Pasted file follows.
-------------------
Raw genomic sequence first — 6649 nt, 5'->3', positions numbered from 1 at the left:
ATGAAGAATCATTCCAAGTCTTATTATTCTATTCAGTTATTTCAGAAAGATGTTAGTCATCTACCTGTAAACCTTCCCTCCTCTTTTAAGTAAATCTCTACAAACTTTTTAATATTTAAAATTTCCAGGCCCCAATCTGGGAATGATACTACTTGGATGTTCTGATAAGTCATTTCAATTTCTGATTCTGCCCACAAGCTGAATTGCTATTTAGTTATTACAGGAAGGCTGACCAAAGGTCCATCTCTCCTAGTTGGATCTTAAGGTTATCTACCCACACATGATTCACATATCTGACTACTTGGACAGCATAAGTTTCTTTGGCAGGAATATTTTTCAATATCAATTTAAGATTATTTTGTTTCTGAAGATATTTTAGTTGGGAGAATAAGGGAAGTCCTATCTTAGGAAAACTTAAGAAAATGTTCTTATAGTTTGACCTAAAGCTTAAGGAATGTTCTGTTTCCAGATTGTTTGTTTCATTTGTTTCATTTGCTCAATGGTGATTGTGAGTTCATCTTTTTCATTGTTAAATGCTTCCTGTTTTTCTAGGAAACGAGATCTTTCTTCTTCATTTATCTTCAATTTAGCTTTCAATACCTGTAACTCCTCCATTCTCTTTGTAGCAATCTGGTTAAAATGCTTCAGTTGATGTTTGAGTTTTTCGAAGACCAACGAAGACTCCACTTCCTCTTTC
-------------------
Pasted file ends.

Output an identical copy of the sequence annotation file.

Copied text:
Raw genomic sequence first — 6649 nt, 5'->3', positions numbered from 1 at the left:
ATGAAGAATCATTCCAAGTCTTATTATTCTATTCAGTTATTTCAGAAAGATGTTAGTCATCTACCTGTAAACCTTCCCTCCTCTTTTAAGTAAATCTCTACAAACTTTTTAATATTTAAAATTTCCAGGCCCCAATCTGGGAATGATACTACTTGGATGTTCTGATAAGTCATTTCAATTTCTGATTCTGCCCACAAGCTGAATTGCTATTTAGTTATTACAGGAAGGCTGACCAAAGGTCCATCTCTCCTAGTTGGATCTTAAGGTTATCTACCCACACATGATTCACATATCTGACTACTTGGACAGCATAAGTTTCTTTGGCAGGAATATTTTTCAATATCAATTTAAGATTATTTTGTTTCTGAAGATATTTTAGTTGGGAGAATAAGGGAAGTCCTATCTTAGGAAAACTTAAGAAAATGTTCTTATAGTTTGACCTAAAGCTTAAGGAATGTTCTGTTTCCAGATTGTTTGTTTCATTTGTTTCATTTGCTCAATGGTGATTGTGAGTTCATCTTTTTCATTGTTAAATGCTTCCTGTTTTTCTAGGAAACGAGATCTTTCTTCTTCATTTATCTTCAATTTAGCTTTCAATACCTGTAACTCCTCCATTCTCTTTGTAGCAATCTGGTTAAAATGCTTCAGTTGATGTTTGAGTTTTTCGAAGACCAACGAAGACTCCACTTCCTCTTTC